HC Deb 29 February 1860 vol 156 cc2008-9

Order read, for resuming Adjourned Debate on Question [1st February],"That the Bill be now read a second time."

Question again proposed.

Debate resumed.


said, when the Bill was last under consideration, he had moved the adjournment of the Debate, because the Measure proposed to alter the present state of the law, under which no person could be excluded from a corporate office on the ground of religious belief. The law in respect to admission to those offices was analogous to the system adopted in regard to the admission of Members to that House. The constitution of this country was Christian, and that fact was expressed by the connection which existed between the Church and the State. The constitution both of the Civil Corporations and of this House recognized that fact by admitting the various sects of Christians according to their denominations, with a distinct provision as to the admission of Jews which constituted an exception from the general rule. He trusted that that principle would never be changed, for upon it was founded the greatness of the country, and the high moral character which it possessed in the eyes of the whole world. By virtue of that principle the meanest subject had the right of appealing to the great code of morality if any injustice were done to him. For the law and the State both being Christian, any violation of Christian morality was inconsistent with the character of both. His reason for objecting to the present Bill was, that it appeared to ignore, or depart from, that principle upon which legislation had hitherto proceeded, and which recognized the fact that the laws of England were based upon Christianity. The Bill seemed to lay the foundation of an internecine war between the various powers of the State, for it proposed to abrogate the declaration taken on admission to corporate functions against the use of the civic power for the purpose of attacking the Church. For those reasons he had moved the adjournment of the Debate when the Bill was moved at a late hour of the night. In the present thin state of the House, however, it would be absurd for him to enter into so great a question. He should, therefore, content himself by expressing his dissent to the passing of the Bill, and his hope that on some future occasion the House would feel disposed to consider more seriously the grave question it involved.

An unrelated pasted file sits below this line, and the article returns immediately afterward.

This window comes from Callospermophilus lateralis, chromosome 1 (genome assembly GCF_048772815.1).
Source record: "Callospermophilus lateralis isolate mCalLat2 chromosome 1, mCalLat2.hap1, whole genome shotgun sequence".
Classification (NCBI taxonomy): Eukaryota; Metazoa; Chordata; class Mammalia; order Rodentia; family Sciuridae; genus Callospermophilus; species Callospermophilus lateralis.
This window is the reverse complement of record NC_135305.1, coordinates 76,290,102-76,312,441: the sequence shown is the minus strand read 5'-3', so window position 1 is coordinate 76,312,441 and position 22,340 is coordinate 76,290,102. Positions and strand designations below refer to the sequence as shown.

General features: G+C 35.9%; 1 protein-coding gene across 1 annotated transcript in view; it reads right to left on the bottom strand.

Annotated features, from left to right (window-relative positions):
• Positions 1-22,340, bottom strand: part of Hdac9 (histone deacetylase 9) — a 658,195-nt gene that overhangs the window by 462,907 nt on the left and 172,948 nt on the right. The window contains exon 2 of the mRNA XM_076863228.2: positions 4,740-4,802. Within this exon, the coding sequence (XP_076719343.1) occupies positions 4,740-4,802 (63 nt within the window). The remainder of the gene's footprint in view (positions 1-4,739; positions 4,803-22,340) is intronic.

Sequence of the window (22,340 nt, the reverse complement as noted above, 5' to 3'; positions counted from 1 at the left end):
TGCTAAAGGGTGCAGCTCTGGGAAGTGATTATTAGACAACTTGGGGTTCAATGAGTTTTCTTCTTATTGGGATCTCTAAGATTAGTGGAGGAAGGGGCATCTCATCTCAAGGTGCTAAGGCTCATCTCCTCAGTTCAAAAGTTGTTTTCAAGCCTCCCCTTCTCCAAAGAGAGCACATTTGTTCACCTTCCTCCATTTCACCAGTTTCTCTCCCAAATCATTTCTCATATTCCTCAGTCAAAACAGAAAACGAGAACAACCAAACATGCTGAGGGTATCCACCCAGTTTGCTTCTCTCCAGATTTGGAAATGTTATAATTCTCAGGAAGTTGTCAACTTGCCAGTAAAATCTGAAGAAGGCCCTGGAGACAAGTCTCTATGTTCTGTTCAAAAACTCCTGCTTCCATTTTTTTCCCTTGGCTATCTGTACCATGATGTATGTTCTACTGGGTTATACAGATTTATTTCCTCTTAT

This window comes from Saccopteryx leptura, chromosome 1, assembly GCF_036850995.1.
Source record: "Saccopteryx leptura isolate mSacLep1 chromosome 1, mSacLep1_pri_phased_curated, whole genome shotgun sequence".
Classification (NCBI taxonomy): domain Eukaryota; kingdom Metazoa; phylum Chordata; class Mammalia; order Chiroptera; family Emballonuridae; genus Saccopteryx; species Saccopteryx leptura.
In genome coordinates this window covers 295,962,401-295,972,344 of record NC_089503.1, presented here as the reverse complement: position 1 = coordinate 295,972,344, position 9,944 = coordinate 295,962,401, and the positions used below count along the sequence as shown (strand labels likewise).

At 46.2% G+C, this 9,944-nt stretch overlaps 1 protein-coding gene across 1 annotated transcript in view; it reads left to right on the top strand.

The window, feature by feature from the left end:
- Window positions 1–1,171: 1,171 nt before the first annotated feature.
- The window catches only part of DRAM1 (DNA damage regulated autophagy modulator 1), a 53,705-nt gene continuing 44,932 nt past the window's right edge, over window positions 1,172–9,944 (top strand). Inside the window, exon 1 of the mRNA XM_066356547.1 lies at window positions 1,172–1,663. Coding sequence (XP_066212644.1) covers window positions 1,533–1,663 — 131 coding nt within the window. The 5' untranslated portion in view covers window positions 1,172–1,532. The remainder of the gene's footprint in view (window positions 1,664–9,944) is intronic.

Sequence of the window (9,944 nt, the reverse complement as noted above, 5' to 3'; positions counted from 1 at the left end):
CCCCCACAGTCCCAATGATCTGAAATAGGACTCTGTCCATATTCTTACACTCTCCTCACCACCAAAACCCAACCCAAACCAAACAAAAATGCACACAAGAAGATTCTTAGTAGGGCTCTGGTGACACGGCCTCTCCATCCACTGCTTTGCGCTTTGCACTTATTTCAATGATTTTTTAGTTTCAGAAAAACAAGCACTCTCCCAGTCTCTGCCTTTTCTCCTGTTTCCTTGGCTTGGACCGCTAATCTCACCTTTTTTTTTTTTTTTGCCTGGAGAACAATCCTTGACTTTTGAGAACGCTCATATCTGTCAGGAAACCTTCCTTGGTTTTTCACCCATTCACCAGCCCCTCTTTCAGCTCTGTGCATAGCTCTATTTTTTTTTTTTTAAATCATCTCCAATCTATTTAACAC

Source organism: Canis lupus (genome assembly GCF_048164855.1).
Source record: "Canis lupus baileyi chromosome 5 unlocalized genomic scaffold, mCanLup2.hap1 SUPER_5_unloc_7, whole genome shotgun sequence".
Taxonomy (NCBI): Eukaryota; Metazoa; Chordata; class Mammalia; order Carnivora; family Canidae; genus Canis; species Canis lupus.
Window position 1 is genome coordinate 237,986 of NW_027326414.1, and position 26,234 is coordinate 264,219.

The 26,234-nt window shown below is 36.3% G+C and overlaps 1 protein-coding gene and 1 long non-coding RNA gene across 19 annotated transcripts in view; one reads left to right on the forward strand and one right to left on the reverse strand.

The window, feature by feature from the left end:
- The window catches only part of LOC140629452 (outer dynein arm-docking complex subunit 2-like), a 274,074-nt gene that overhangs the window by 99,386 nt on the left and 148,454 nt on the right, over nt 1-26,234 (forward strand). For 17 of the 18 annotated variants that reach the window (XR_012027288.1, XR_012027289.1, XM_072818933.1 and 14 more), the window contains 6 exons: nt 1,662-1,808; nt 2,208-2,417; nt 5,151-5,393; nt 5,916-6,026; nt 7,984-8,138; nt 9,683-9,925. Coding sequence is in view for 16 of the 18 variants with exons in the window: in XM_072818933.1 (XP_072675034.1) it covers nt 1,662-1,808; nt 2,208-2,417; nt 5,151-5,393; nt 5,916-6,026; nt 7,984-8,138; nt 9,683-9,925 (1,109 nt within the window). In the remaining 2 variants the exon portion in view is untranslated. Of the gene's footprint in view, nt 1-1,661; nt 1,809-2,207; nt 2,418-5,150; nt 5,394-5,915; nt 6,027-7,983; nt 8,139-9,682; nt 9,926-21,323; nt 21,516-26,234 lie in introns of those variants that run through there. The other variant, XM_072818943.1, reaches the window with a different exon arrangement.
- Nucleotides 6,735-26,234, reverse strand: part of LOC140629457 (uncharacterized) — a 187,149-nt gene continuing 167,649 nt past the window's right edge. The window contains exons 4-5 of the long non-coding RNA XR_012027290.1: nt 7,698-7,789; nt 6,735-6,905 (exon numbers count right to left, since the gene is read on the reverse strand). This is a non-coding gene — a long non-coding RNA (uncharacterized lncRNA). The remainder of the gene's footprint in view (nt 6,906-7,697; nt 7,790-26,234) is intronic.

Question put, and agreed to;

Bill read 2a and committed for To-morrow.